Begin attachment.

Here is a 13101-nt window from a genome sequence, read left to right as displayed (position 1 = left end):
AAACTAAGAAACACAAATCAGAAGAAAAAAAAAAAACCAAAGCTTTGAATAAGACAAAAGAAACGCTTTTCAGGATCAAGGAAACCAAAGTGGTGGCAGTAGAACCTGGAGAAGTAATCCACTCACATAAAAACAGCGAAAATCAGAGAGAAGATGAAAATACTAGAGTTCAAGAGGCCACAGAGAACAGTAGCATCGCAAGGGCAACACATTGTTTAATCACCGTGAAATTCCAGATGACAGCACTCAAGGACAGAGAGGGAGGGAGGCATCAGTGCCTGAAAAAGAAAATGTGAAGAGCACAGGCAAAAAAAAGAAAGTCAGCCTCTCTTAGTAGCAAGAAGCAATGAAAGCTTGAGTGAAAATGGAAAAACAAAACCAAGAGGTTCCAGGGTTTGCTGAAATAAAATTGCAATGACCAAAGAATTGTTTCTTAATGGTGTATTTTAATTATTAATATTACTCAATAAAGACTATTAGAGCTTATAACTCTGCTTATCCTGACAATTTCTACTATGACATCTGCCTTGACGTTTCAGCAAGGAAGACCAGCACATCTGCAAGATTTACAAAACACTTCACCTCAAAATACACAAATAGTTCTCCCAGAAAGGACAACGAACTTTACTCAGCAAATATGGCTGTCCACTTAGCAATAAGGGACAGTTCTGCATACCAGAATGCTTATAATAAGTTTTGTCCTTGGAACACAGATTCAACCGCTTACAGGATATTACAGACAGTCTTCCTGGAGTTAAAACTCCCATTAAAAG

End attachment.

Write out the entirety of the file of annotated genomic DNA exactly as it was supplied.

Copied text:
Here is a 13101-nt window from a genome sequence, read left to right as displayed (position 1 = left end):
AAACTAAGAAACACAAATCAGAAGAAAAAAAAAAAACCAAAGCTTTGAATAAGACAAAAGAAACGCTTTTCAGGATCAAGGAAACCAAAGTGGTGGCAGTAGAACCTGGAGAAGTAATCCACTCACATAAAAACAGCGAAAATCAGAGAGAAGATGAAAATACTAGAGTTCAAGAGGCCACAGAGAACAGTAGCATCGCAAGGGCAACACATTGTTTAATCACCGTGAAATTCCAGATGACAGCACTCAAGGACAGAGAGGGAGGGAGGCATCAGTGCCTGAAAAAGAAAATGTGAAGAGCACAGGCAAAAAAAAGAAAGTCAGCCTCTCTTAGTAGCAAGAAGCAATGAAAGCTTGAGTGAAAATGGAAAAACAAAACCAAGAGGTTCCAGGGTTTGCTGAAATAAAATTGCAATGACCAAAGAATTGTTTCTTAATGGTGTATTTTAATTATTAATATTACTCAATAAAGACTATTAGAGCTTATAACTCTGCTTATCCTGACAATTTCTACTATGACATCTGCCTTGACGTTTCAGCAAGGAAGACCAGCACATCTGCAAGATTTACAAAACACTTCACCTCAAAATACACAAATAGTTCTCCCAGAAAGGACAACGAACTTTACTCAGCAAATATGGCTGTCCACTTAGCAATAAGGGACAGTTCTGCATACCAGAATGCTTATAATAAGTTTTGTCCTTGGAACACAGATTCAACCGCTTACAGGATATTACAGACAGTCTTCCTGGAGTTAAAACTCCCATTAAAAG